I have had an issue lately where a new implementation of SCVMM 2012 R2 would integrate perfectly with SCOM, but PRO would fail its diagnostics.
The detailed message in SCVMM has an error code of 11825, but is not that helpful.
On the SCVMM server, there are a couple of interesting events in the Application and Security logs. First the Security Log.
The detail of this Audit failure is shown below, at first I thought it was an issue with the NULL SID:
An account failed to log on.
Security ID: XXXXXXXX\SA.SCVMM-SQL
Account Name: SA.SCVMM-SQL
Account Domain: XXXXXXXXX
Logon ID: 0x118CA
Logon Type: 3
Account For Which Logon Failed:
Security ID: NULL SID
Failure Reason: Unknown user name or bad password.
Sub Status: 0xC0000064
Caller Process ID: 0x598
Caller Process Name: C:\Program Files\Microsoft SQL Server\MSSQL11.SCVMM\MSSQL\Binn\sqlservr.exe
Workstation Name: XXXXXXXXX
Source Network Address: –
Source Port: –
Detailed Authentication Information:
Logon Process: Authz
Authentication Package: Kerberos
Transited Services: –
Package Name (NTLM only): –
Key Length: 0
This event is generated when a logon request fails. It is generated on the computer where access was attempted.
The Subject fields indicate the account on the local system which requested the logon. This is most commonly a service such as the Server service, or a local process such as Winlogon.exe or Services.exe.
The Logon Type field indicates the kind of logon that was requested. The most common types are 2 (interactive) and 3 (network).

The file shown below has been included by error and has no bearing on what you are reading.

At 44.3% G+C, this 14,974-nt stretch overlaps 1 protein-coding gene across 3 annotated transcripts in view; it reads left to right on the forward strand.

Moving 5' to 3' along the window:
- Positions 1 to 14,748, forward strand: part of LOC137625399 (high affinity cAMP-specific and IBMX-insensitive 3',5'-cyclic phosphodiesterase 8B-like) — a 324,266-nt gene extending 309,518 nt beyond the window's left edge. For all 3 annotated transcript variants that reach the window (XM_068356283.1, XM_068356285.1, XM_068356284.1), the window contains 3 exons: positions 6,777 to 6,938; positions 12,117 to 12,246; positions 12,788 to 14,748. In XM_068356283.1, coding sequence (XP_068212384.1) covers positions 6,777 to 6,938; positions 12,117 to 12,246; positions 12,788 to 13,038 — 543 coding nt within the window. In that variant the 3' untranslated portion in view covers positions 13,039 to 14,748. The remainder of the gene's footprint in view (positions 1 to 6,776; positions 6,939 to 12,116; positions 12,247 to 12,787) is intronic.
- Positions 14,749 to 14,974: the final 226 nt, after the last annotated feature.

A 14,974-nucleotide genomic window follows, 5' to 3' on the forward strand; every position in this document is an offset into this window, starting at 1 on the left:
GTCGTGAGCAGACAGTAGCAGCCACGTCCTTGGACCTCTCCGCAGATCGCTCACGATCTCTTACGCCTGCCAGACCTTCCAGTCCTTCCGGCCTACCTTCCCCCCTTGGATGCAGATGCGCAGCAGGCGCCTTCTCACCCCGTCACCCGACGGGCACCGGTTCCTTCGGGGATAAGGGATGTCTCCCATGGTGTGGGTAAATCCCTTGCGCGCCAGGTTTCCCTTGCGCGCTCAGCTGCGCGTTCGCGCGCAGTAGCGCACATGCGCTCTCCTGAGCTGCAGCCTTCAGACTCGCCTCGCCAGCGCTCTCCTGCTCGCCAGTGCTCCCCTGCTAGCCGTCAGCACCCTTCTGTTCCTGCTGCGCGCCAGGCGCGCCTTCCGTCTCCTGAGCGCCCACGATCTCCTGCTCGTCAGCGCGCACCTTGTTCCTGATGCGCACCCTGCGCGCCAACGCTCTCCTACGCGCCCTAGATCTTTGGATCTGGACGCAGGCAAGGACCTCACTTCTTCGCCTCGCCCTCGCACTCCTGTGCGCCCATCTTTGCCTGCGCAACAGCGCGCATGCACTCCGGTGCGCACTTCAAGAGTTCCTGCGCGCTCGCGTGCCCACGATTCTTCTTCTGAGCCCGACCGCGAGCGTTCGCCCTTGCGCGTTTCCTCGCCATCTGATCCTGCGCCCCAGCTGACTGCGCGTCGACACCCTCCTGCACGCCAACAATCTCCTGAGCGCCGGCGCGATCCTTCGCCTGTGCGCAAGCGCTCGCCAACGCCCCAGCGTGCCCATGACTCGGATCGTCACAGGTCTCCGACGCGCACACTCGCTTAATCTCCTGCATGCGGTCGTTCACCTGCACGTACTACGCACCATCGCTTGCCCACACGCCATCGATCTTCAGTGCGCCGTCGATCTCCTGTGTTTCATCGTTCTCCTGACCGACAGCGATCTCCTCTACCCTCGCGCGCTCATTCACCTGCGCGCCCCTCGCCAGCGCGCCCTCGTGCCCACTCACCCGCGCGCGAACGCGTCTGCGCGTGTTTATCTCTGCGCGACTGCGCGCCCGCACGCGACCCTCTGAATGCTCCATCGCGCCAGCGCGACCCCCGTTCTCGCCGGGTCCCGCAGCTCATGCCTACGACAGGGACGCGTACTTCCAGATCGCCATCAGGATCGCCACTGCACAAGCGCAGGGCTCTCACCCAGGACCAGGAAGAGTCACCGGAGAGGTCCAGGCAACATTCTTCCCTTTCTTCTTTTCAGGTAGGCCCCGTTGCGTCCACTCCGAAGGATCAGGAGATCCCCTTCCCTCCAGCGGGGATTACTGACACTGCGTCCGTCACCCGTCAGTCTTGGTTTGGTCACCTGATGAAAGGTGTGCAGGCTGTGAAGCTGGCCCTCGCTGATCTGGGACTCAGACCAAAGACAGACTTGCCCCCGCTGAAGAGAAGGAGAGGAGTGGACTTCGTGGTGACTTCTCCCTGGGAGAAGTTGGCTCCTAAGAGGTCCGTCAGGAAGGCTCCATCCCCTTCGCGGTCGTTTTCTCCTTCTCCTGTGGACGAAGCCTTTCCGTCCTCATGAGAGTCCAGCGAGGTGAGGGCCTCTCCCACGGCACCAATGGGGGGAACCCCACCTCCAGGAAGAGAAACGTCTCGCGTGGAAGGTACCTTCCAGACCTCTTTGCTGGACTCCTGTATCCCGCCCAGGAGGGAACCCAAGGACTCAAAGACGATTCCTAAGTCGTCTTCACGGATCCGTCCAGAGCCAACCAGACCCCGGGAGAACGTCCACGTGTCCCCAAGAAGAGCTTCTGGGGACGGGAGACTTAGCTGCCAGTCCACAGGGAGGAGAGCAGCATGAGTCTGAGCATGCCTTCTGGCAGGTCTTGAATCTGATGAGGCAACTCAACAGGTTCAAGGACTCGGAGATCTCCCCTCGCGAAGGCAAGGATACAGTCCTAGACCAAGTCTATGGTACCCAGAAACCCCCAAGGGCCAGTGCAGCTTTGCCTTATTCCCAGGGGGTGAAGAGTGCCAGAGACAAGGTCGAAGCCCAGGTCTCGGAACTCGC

The Process Information fields indicate which account and process on the system requested the logon.
The Network Information fields indicate where a remote logon request originated. Workstation name is not always available and may be left blank in some cases.
The authentication information fields provide detailed information about this specific logon request.
– Transited services indicate which intermediate services have participated in this logon request.
– Package name indicates which sub-protocol was used among the NTLM protocols.
– Key length indicates the length of the generated session key. This will be 0 if no session key was requested.
The account this relates to, is the domain service account that is being used for SCVMMs local SQL install. This error also has a related event in the Application log, on the SCVMM server also.
This suggests that the SQL account does not have permission to AD.
The SQL Server service account does not have permission to access Active Directory Domain Services (AD DS). (Error ID: 2607)
After much digging and pulling out what hair I have left, I have found this issue is resolved by adding the SQL service account to the built-in domain group “Windows Authorization Access Group”. Pro then works perfectly.
Hope this helps someone with more hair than me 🙂